Posted on Friday 03 January 2020
When it comes to your personal finances, setting them is only half the battle. The real question is whether or not you can actually achieve them. Putting goals into action—and seeing them come to fruition—takes focus, work, and a healthy dose of determination.
But if you aren’t in the regular practice of making financial goals, how do you know if you’re truly setting yourself up to achieve them? It isn’t easy to know where to begin, and if you aren’t careful, you could find yourself backsliding and forgetting all about your personal finances. Don’t let your financial goals become another forgotten New Years resolution (here’s looking at you, lonely gym membership).
If you want to give yourself the best chance to meet each and every goal in 2020, you’ve come to the right place! In the sections below, we’ll give you five expert, actionable ways to create and achieve your financial goals this year.
You can’t figure out where you’re going unless you know where you’ve been—and while it feels cliché, the same is true when setting financial goals. We all have a general sense of where our finances are at and where we can improve, but this is all about getting cold, hard data.
Start with the debts that you have. List out all of your credit cards and loans (whether it’s two or twenty) and include your current balance, your credit limit, and your interest rate. And if you haven’t been looking closely at your statements, now is the time to do it! Find out how much interest you are getting charged each month so that you get a fuller understanding of where your monthly payments are going.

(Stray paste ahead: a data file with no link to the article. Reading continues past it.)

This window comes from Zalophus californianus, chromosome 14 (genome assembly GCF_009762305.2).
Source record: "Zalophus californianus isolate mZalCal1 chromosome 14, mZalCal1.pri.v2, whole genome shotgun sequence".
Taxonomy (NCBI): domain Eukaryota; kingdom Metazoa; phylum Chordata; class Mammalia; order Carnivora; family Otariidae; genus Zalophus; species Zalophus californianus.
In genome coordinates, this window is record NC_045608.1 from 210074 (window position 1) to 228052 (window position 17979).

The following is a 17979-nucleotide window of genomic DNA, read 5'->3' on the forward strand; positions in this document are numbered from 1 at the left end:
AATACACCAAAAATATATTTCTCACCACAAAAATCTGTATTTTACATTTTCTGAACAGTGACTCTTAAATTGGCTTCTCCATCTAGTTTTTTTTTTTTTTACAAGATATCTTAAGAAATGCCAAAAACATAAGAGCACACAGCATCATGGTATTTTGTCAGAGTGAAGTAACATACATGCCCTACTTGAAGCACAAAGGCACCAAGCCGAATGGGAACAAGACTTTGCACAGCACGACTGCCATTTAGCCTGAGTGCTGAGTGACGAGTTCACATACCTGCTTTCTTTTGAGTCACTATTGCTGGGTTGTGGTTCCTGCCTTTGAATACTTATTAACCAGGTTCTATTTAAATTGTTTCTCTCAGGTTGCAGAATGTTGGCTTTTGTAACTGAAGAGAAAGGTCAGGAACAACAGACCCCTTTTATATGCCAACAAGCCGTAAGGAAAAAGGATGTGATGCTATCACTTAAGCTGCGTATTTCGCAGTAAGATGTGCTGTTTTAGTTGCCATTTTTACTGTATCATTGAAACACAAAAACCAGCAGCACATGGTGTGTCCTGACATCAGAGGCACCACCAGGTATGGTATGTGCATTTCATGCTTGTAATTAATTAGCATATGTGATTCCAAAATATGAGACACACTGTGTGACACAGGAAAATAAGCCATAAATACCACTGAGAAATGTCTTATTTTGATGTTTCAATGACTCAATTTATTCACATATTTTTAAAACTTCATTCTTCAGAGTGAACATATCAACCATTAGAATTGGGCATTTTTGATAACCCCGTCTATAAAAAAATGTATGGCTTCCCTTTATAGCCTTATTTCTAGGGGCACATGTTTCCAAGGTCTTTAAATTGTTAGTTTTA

After you’ve got your debts listed out, think about all of the other payments that you are making. Include rent or mortgage, utility bills, internet and phone bills, and any other recurring payments that must be made each month.
Getting all of your debts and payments down on paper is a great way to uncover any hidden issues that may be lurking in your financial health, and will help you identify the types of 2020 financial goals that you should be making.
Give yourself the right goals to work towards. To start, think about what matters to you and where you want your personal finances to be headed in 2020. Write out everything that comes to mind—and don’t worry about organizing or making it look pretty.
Once you have your wish list put together, you can use the SMART principle of goal-setting to start building your 2020 financial goals. To use the SMART approach properly, you will want to make sure that you are creating goals that are:
Once you have a list together, you can start separating out the realistic from the unrealistic and identify what can be accomplished in the short term versus the long term. You will also get a sense of which goals are most connected to your personal motivation. As you write them down, pay attention to how each goal makes you feel: does the thought of completing that goal make you excited or optimistic? If so, that’s a good goal to keep!
If your goal is to improve your credit score in 2020, then this is a no-brainer. But your credit score is a key part of your overall financial health, and can have a ton of implications for nearly any goal that you set. If you want to save up enough money to buy a new car or purchase a home, you can’t get away with ignoring your credit score. And for more long-term goals, having a strong credit score will act as the foundation for success later on.
If you want to request a copy of your current credit report from the major credit reporting bureaus, you are legally entitled to one free copy each year. Any additional copies will incur a fee (and that cost differs from one bureau to the next).